MELBOURNE, Australia — The South Korean government has approved its military to acquire more fifth-generation stealth fighters, while also starting the process to acquire the SM-6 ship-launched interceptor, according to the country’s arms procurement agency.

The Defense Acquisition Program Administration, or DAPA, said the Defense Project Promotion Committee approved a $2.85 billion plan to buy more Lockheed Martin-made F-35A fighter jets. South Korea is to receive the aircraft by 2028.

DAPA did not state how many more F-35As the military will acquire under the latest plan, although South Korea received the U.S. State Department’s approval for 60 F-35As in 2013 and has already ordered 40.

The committee also gave approval for the first of a two-phase, $582.8 million plan to acquire the Raytheon Technologies-made SM-6 air defense missile to equip a second batch of KDX-III destroyers equipped with the Aegis weapons system. The missiles will be used for air defense and to counter ballistic missiles for the 8,200-ton ships, which currently operate the SM-2.

South Korea has three KDX-III destroyers from its first batch, which are also known as Sejong the Great-class ships, in service with its Navy. The ROKS Jeongjo the Great, which will be the lead ship of the second batch, was launched in July 2022 and is expected to enter service in 2024.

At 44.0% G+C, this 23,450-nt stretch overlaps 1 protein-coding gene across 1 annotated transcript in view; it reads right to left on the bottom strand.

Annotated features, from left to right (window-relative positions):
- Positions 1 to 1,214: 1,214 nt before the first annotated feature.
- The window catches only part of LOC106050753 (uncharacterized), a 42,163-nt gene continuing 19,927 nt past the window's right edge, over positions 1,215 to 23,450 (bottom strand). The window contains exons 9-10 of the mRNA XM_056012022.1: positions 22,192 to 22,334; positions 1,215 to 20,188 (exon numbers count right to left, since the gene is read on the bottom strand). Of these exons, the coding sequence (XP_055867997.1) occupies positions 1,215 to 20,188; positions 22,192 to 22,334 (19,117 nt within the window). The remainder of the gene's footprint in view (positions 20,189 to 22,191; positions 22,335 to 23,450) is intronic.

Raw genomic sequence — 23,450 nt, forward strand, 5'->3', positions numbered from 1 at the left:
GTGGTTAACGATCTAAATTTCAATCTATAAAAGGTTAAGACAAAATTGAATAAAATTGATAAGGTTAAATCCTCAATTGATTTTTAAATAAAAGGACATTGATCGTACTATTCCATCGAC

South Korea’s Defense Ministry also confirmed it still wants to develop an aircraft carrier. The local SBS news outlet reported that the ministry responded to inquiries from a parliamentarian that it will soon start feasibility studies into the prospects of building a 50,000-ton design.

The ministry had told Jung Sung-ho, who sits on the parliament’s National Defense Committee, that it would also be possible to develop a carrierborne variant of the KF-21 fighter, locally made by Korean Aerospace Industries, within a decade if the government allocates sufficient funding.

South Korea previously floated the idea of developing a 30,000-ton class carrier for operating the F-35B, the short-takeoff-and-vertical-landing variant of the Joint Strike Fighter. But a larger ship from which the KF-21 could operate means the military can conduct flight operations using catapults for aircraft launches and arrested landings.

This would be a more complex and expensive system than F-35B carrier operations, and it is expected the ministry will make a decision by the end of this year about whether to proceed with the program and which option it will pursue.

South Korea is technically still at war with its nuclear-armed neighbor, North Korea, having only signed an armistice agreement. The North has continued to develop its ballistic and cruise missile programs, and frequently test-fires these into the waters around the Korean Peninsula.

Mike Yeo is the Asia correspondent for Defense News.

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